The Hope of the World

By Published on December 25, 2020

“It was the good news that gave the world hope.”

If I told you this was the opening line of an article on, you’d probably celebrate. Especially this time of year. You’d assume CNN was pointing their readers to the hope found in the message of Christmas. The gospel.

This is the opening line to an article on, but the good news has nothing to do with Christmas or the gospel. It’s about a COVID-19 vaccine. This is good news, but is it where the world should place its hope? I’d say no, and here’s why.

Disease and Death a Reality

COVID-19 is a serious thing. Many people have been affected by the virus, and that shouldn’t be trivialized. But this is all part of living in a broken world. Even before COVID-19, disease and death were a reality for you and me.

Don’t misunderstand me — a vaccine is wonderful news. For many, it means avoiding death. For now. This is why the world shouldn’t place its hope in a vaccine. While it’s good news, it’s temporary. While it will help people in the immediate future avoid dying of the COVID-19 virus, it doesn’t help people avoid the consequences of a more serious virus. Sin. Sin affects all of us. Paul says that “death spread to all men, because all sinned.”

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C. S. Lewis made this point when writing about the reality of living in the era of nuclear weapons:

It is perfectly ridiculous to go about whimpering and drawing long faces because the scientists have added one more chance of painful and premature death to a world which already bristled with such chances and in which death itself was not a chance at all, but a certainty.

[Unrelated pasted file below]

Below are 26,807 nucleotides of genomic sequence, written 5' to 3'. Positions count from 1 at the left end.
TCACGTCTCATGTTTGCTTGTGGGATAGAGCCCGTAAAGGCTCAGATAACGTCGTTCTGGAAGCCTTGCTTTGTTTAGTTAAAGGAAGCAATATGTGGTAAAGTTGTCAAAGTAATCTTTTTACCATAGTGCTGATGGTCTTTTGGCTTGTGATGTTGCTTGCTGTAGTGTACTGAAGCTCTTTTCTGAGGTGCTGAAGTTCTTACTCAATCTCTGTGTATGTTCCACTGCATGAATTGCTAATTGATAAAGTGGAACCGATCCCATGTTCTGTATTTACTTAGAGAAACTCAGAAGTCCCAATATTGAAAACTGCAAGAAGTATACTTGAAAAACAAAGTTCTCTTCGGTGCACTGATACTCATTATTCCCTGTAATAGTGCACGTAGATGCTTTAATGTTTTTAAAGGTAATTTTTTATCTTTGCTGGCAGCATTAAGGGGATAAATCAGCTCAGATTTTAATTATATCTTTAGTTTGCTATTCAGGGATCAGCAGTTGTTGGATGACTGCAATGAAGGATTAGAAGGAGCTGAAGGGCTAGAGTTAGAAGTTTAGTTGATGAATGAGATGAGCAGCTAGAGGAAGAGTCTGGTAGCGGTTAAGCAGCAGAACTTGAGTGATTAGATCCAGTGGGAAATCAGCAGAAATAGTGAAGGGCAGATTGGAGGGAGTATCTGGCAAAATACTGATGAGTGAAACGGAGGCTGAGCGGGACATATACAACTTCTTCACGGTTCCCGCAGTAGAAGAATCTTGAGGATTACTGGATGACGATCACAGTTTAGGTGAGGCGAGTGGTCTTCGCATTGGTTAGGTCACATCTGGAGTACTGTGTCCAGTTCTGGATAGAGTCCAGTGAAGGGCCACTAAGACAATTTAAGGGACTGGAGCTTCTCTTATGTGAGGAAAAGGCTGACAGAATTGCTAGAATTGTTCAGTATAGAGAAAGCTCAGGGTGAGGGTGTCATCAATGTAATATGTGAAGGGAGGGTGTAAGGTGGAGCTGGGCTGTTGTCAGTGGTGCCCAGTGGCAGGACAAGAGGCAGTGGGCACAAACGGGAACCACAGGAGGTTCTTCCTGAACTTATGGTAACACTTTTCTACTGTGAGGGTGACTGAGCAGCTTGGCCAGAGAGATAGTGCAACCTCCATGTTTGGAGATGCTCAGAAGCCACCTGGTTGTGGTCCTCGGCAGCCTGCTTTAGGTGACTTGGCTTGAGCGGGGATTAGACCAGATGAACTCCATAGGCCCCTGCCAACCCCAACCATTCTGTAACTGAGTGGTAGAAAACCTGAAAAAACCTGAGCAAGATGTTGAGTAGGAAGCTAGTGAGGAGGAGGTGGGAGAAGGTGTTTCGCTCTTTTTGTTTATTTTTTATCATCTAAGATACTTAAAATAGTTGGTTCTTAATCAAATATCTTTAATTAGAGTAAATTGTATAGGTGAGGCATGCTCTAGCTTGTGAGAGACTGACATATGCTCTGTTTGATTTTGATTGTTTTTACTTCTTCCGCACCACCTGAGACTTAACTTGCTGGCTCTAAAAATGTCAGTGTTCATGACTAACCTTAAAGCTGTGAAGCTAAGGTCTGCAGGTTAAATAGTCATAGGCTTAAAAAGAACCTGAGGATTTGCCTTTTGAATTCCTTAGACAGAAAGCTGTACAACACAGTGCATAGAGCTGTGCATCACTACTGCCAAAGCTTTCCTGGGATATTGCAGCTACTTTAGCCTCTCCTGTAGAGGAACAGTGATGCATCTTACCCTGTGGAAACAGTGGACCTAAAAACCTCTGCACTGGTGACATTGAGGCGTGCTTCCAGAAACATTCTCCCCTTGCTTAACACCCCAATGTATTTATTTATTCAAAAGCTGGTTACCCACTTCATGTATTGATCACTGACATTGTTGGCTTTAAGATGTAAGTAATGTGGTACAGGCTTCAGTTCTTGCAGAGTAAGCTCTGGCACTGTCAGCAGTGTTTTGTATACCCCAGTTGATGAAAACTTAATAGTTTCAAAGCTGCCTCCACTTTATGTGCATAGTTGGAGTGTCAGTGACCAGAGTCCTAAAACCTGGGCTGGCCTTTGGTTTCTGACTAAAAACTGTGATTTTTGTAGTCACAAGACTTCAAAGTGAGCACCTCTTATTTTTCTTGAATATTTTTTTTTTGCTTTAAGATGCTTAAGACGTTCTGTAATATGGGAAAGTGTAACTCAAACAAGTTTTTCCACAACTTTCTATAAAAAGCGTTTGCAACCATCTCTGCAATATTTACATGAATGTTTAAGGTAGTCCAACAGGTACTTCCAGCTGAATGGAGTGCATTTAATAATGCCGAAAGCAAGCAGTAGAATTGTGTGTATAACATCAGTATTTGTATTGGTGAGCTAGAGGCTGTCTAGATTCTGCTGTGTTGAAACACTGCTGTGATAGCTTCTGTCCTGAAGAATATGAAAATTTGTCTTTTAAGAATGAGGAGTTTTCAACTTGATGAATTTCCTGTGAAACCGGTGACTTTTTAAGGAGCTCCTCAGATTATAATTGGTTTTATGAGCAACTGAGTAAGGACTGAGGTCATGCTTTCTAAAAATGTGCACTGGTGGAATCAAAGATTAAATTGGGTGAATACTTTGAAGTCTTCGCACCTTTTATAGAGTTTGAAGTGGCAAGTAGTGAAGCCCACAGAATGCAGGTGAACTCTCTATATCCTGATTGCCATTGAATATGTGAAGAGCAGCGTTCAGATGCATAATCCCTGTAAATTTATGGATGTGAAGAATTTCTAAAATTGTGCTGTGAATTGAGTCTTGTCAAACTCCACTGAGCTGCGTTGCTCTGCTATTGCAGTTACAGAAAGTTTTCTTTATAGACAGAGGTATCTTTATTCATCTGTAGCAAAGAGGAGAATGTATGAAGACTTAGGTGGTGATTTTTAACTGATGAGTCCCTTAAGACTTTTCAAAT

Where the Good News is Found

The world needs good news, but it’s not found in news of a vaccine. It’s much simpler than that. It’s found in the Christmas message. The birth of Christ is the timeless event that invites us to believe that the cries of a broken world have actually been heard — a Savior was born, the vault of heaven has truly been opened.

You’ve heard the famous words, “Mild He lays His glory by, born that man no more may die, born to raise the sons of earth, born to give them second birth. Hark! The herald angels sing, ‘Glory to the newborn King!’” This Christmas I’ll be singing these words with a better understanding of their true meaning, and I’ll be finding hope in the only True King, Christ the Savior.


In 2013 Jonathan earned a master’s degree in Christian Apologetics from Biola University, graduating with honors. Jon also serves on the board of directors for Life Without Limbs and at Beacon Hill Classical Academy, where he teaches discipleship.

Originally published at Republished with permission.

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